Short Take: Race and Urbanism in Nia DaCosta’s Candyman

Gayatri Devi |

Candyman, Director Nia DaCosta, Written by Jordan Peele, 2021.

Thirty years ago, I almost completely missed the blatant racism of the first Candyman film (1992) because of the intentionally revolting imagery of the film that triggered not only a psychosomatic fear and horror, but also aversion and disgust in the viewer. If you were like me, you walked away from the film dreading whether the Candyman would come and kill you if you said his name five times looking in the mirror, while simultaneously feeling helpless to unsee the soiled and overflowing toilet bowl in the grimy, broken-down stall seething and moving with a swarm of bees. It was apocalyptic terror, supernatural horror, and serial killer nightmare all packaged into one seemingly endless fright. The decapitated dog, the single, large, iron hook drilled into the bloody stump of the man’s dismembered hand, the Candyman burning into a cinder in the yard fire, and, above all, the bees streaming out of the man’s mouth, fluttering about his cratered, fissured, face, resting on his eyelids—the intensity of the horror and revulsion kept the underlying racist implications of the story in abeyance for me.

Looking back, however, the 1992 Candyman catered to every single white, racist assumptions about black men. In particular, the fictional nineteenth century legend of the Candyman made for the film revolved around a young African American artist by the name of Daniel Robitaille who fell in love with a white woman and was subsequently tortured and murdered by the white family. They cut off his hands, tortured him, then burned a bee hive and smeared honey all over this body, and let the bees sting him to death before burning his body. In return — and, this is the racist core of the story — the legend argued that the dead man came back as the Candyman, a boogeyman with a hook for his hand and a thirst for blood to exact revenge for this murder, interestingly, not on the white society responsible for his murder, but on other black men, women and children. This is the element that does not compute which opens up a racial critique of the film.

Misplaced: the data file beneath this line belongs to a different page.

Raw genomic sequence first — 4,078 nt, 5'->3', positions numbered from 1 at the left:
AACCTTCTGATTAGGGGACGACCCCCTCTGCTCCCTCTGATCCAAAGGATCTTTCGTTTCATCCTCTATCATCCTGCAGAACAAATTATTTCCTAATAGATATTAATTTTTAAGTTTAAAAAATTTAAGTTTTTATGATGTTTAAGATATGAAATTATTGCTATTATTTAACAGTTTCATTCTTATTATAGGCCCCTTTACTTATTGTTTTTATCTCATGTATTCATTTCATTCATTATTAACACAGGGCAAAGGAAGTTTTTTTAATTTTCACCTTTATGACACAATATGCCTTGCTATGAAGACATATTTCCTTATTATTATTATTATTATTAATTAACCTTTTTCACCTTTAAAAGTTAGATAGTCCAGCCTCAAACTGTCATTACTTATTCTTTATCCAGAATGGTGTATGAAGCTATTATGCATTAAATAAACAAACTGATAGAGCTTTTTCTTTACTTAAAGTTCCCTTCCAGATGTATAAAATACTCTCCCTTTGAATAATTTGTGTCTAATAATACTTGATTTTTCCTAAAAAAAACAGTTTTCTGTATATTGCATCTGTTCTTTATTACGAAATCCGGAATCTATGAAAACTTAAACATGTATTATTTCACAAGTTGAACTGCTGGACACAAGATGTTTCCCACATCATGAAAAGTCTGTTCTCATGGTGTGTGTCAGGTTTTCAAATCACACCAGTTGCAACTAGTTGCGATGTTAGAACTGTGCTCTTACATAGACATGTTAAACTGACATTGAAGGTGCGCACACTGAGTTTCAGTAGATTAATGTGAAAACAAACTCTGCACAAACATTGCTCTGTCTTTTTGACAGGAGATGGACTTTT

The first Candyman film was an adaptation of the short story “The Forbidden” by the British horror writer Clive Barker, which fellow British director Bernard Rose transplanted from the slums of Liverpool to the housing projects of Cabrini-Green in Chicago, an impoverished African American neighborhood in the 1990s, and now a gentrified and sought-after high-rise suburb of the sprawling city. If black men desiring only white women and being a threat to white women (and men) was the dominant racist myth underlying this film, an equally insidious secondary myth was the attribution of urban poverty exclusively to black communities and black neighborhoods as a racial given, and, not, evidently, as a failure of city planning. The Cabrini-Green housing project in the 1992 Candyman film seems suspended out of time; we find a few tough characters roaming the derelict buildings, and the only partially fleshed-out black character is that of Anne-Marie McCoy (Vanessa Williams); the remainder of the African American community in Cabrini-Green is an anonymous, nameless, faceless group. While Barker’s original short story is an exploration of urban decay—Lyle’s research work has to do with the semiotics of urban despair—in Rose’s adaptation, Cabrini-Green merely becomes the locus of the myth of the boogeyman without really exploring the connection between the environment and the myth.

Director Nia DaCosta’s and writer Jordan Peele’s Candyman is a kick in the guts to this earlier racist Candyman. It is not easy to turn the trajectory of a legend so decisively once and for all. It is like Shakespeare writing A Midsummer Night’s Dream, as it is sometimes pointed out. After this, you cannot do all that other silly stuff. You have to do better. You have to refresh the story. You have to make the legend move with the times. That is what DaCosta and Peele have done with their take on the Candyman urban legend in their adaptation.